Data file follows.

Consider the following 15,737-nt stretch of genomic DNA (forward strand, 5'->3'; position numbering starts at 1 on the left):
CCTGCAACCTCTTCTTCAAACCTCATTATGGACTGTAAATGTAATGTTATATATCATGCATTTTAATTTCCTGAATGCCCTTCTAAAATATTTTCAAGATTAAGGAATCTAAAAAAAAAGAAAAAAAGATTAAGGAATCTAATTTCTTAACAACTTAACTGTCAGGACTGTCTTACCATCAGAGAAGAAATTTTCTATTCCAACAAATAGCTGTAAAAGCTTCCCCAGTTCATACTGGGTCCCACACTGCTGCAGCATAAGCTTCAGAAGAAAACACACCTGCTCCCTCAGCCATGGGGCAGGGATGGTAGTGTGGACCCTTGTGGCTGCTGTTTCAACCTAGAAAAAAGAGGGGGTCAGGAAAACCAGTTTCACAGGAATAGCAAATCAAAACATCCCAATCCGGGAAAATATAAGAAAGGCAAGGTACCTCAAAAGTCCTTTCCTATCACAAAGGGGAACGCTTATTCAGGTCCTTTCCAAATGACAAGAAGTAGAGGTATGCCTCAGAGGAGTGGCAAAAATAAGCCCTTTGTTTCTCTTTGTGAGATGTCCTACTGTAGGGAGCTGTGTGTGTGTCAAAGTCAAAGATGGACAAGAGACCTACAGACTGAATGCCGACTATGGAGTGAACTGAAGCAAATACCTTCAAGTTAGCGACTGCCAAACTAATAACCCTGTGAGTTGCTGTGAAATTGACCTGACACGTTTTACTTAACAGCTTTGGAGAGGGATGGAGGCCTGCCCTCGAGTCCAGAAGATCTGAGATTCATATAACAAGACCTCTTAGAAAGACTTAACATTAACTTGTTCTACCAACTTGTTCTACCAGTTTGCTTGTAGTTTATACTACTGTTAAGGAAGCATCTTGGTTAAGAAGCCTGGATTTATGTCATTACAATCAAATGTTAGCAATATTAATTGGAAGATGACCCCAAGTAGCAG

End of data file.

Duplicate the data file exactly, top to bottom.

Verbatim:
Consider the following 15,737-nt stretch of genomic DNA (forward strand, 5'->3'; position numbering starts at 1 on the left):
CCTGCAACCTCTTCTTCAAACCTCATTATGGACTGTAAATGTAATGTTATATATCATGCATTTTAATTTCCTGAATGCCCTTCTAAAATATTTTCAAGATTAAGGAATCTAAAAAAAAAGAAAAAAAGATTAAGGAATCTAATTTCTTAACAACTTAACTGTCAGGACTGTCTTACCATCAGAGAAGAAATTTTCTATTCCAACAAATAGCTGTAAAAGCTTCCCCAGTTCATACTGGGTCCCACACTGCTGCAGCATAAGCTTCAGAAGAAAACACACCTGCTCCCTCAGCCATGGGGCAGGGATGGTAGTGTGGACCCTTGTGGCTGCTGTTTCAACCTAGAAAAAAGAGGGGGTCAGGAAAACCAGTTTCACAGGAATAGCAAATCAAAACATCCCAATCCGGGAAAATATAAGAAAGGCAAGGTACCTCAAAAGTCCTTTCCTATCACAAAGGGGAACGCTTATTCAGGTCCTTTCCAAATGACAAGAAGTAGAGGTATGCCTCAGAGGAGTGGCAAAAATAAGCCCTTTGTTTCTCTTTGTGAGATGTCCTACTGTAGGGAGCTGTGTGTGTGTCAAAGTCAAAGATGGACAAGAGACCTACAGACTGAATGCCGACTATGGAGTGAACTGAAGCAAATACCTTCAAGTTAGCGACTGCCAAACTAATAACCCTGTGAGTTGCTGTGAAATTGACCTGACACGTTTTACTTAACAGCTTTGGAGAGGGATGGAGGCCTGCCCTCGAGTCCAGAAGATCTGAGATTCATATAACAAGACCTCTTAGAAAGACTTAACATTAACTTGTTCTACCAACTTGTTCTACCAGTTTGCTTGTAGTTTATACTACTGTTAAGGAAGCATCTTGGTTAAGAAGCCTGGATTTATGTCATTACAATCAAATGTTAGCAATATTAATTGGAAGATGACCCCAAGTAGCAG